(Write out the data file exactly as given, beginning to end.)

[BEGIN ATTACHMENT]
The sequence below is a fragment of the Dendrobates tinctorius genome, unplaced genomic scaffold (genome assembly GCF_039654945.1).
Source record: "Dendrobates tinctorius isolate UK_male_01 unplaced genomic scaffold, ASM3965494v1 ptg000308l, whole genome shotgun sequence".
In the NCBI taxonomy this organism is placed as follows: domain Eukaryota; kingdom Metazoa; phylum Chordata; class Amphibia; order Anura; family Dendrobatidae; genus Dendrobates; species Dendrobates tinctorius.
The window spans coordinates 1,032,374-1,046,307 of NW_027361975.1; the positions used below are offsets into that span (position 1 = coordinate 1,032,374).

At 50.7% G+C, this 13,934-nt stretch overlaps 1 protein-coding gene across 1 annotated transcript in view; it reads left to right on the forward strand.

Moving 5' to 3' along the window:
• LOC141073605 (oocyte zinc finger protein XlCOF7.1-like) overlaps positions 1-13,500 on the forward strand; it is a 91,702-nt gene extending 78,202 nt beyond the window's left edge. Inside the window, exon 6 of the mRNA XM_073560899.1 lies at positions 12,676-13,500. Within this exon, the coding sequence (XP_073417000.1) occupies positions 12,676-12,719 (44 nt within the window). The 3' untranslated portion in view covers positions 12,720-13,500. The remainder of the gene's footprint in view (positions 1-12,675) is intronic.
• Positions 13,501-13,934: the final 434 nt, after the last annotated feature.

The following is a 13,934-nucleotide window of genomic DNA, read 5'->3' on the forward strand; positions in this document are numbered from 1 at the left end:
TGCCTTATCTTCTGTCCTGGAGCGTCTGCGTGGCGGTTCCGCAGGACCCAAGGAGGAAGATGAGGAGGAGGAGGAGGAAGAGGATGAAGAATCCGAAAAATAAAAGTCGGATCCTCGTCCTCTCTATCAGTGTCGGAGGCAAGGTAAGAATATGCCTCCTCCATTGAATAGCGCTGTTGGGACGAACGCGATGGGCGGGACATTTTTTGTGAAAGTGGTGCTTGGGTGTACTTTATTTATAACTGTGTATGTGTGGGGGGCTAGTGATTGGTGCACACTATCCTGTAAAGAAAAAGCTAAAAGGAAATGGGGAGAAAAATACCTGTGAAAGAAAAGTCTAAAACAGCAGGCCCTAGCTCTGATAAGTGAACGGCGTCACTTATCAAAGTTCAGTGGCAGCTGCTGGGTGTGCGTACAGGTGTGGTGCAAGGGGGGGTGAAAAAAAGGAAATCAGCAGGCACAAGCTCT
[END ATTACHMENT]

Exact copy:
The sequence below is a fragment of the Dendrobates tinctorius genome, unplaced genomic scaffold (genome assembly GCF_039654945.1).
Source record: "Dendrobates tinctorius isolate UK_male_01 unplaced genomic scaffold, ASM3965494v1 ptg000308l, whole genome shotgun sequence".
In the NCBI taxonomy this organism is placed as follows: domain Eukaryota; kingdom Metazoa; phylum Chordata; class Amphibia; order Anura; family Dendrobatidae; genus Dendrobates; species Dendrobates tinctorius.
The window spans coordinates 1,032,374-1,046,307 of NW_027361975.1; the positions used below are offsets into that span (position 1 = coordinate 1,032,374).

At 50.7% G+C, this 13,934-nt stretch overlaps 1 protein-coding gene across 1 annotated transcript in view; it reads left to right on the forward strand.

Moving 5' to 3' along the window:
• LOC141073605 (oocyte zinc finger protein XlCOF7.1-like) overlaps positions 1-13,500 on the forward strand; it is a 91,702-nt gene extending 78,202 nt beyond the window's left edge. Inside the window, exon 6 of the mRNA XM_073560899.1 lies at positions 12,676-13,500. Within this exon, the coding sequence (XP_073417000.1) occupies positions 12,676-12,719 (44 nt within the window). The 3' untranslated portion in view covers positions 12,720-13,500. The remainder of the gene's footprint in view (positions 1-12,675) is intronic.
• Positions 13,501-13,934: the final 434 nt, after the last annotated feature.

The following is a 13,934-nucleotide window of genomic DNA, read 5'->3' on the forward strand; positions in this document are numbered from 1 at the left end:
TGCCTTATCTTCTGTCCTGGAGCGTCTGCGTGGCGGTTCCGCAGGACCCAAGGAGGAAGATGAGGAGGAGGAGGAGGAAGAGGATGAAGAATCCGAAAAATAAAAGTCGGATCCTCGTCCTCTCTATCAGTGTCGGAGGCAAGGTAAGAATATGCCTCCTCCATTGAATAGCGCTGTTGGGACGAACGCGATGGGCGGGACATTTTTTGTGAAAGTGGTGCTTGGGTGTACTTTATTTATAACTGTGTATGTGTGGGGGGCTAGTGATTGGTGCACACTATCCTGTAAAGAAAAAGCTAAAAGGAAATGGGGAGAAAAATACCTGTGAAAGAAAAGTCTAAAACAGCAGGCCCTAGCTCTGATAAGTGAACGGCGTCACTTATCAAAGTTCAGTGGCAGCTGCTGGGTGTGCGTACAGGTGTGGTGCAAGGGGGGGTGAAAAAAAGGAAATCAGCAGGCACAAGCTCT